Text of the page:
GPR55 as a novel target in disease control of multiple sclerosis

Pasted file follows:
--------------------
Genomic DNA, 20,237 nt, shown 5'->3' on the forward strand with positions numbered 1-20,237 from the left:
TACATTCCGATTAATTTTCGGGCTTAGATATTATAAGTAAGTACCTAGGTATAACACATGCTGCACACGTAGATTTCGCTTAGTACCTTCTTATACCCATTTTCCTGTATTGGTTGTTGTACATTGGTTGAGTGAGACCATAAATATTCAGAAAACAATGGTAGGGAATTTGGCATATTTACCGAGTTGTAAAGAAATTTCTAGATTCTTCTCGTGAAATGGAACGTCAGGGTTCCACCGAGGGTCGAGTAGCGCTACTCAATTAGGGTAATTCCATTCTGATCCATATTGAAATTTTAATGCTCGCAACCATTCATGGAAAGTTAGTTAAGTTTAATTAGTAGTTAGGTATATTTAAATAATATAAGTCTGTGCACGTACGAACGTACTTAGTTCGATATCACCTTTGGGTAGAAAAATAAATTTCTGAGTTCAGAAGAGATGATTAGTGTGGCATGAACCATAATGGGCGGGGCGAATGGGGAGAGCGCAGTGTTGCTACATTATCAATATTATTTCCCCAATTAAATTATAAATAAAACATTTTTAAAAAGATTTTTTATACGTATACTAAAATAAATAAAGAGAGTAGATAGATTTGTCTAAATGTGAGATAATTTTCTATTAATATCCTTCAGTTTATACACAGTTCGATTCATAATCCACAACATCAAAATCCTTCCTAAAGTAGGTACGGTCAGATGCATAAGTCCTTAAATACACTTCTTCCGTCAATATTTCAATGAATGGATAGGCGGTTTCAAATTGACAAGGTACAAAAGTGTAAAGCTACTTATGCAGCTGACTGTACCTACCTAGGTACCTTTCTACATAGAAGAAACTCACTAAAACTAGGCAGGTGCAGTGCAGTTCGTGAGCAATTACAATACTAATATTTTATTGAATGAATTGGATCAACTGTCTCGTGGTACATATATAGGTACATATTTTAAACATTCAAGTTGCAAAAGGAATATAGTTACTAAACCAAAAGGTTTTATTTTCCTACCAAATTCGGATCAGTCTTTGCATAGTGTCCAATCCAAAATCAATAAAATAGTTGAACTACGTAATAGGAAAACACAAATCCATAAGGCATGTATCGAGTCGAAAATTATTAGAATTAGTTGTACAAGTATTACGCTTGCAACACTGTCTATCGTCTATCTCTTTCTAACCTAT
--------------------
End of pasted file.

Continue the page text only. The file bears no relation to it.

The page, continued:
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Multiple sclerosis (MS) is a neurodegenerative disease associated with immune attack of the central nervous system (CNS) leading to neuronal and axonal loss. This affects neurotransmission accumulating residual disability and the development of neurological signs such as spasticity. Numerous studies have reported a beneficial role of cannabinoids in alleviating symptoms associated with neurological damage. The endocannabinoid system has been shown to control experimental spasticity in experimental autoimmune encephalomyelitis (EAE) an animal model of multiple sclerosis (MS). The orphan G-protein coupled receptor 55 (GPR55) has been identified as a functionally –related cannabinoid receptor known to be stimulated by lysophosphatidylinositol. In the current study a novel GPR55 gene knockoutmouse and GPR55-transfected cell line was obtained and characterised andthe function and distribution of GPR55 was analyzed. Due to the lack of GPR55 specific antibodies, we attempted to generate GPR55-specific monoclonal antibodies in GPR55 knockout mice, however none of these reacted only specifically to the native protein. As alternatives to antibodies, GPR55 mRNA levels were quantified using quantitative polymerase chain reaction (qPCR) and in situ hybridization. The GPR55 knockout mice on the C57BL/6 mouse background failed to generate an autoimmune response during EAE in an initial experiment suggesting that GPR55 controls immune function. Disease was variable in the C57BL/6 mice and EAE was induced in the GPR55 knockout mice on the ABH background and animals developed spasticity. VSN16R is a drug that has shown to inhibit experimental spasticity and binds specifically to GPR55, without the typical side effects associated with cannabis. This compound was found to be an allosteric modulator of GPR55. Animals were treated with VSN16R however the anti-spastic effect remained in the GPR55 knockout mice. Hence, the effect of VSN16R is not mediated by GPR55 in EAE and a novel target needs to be identified.
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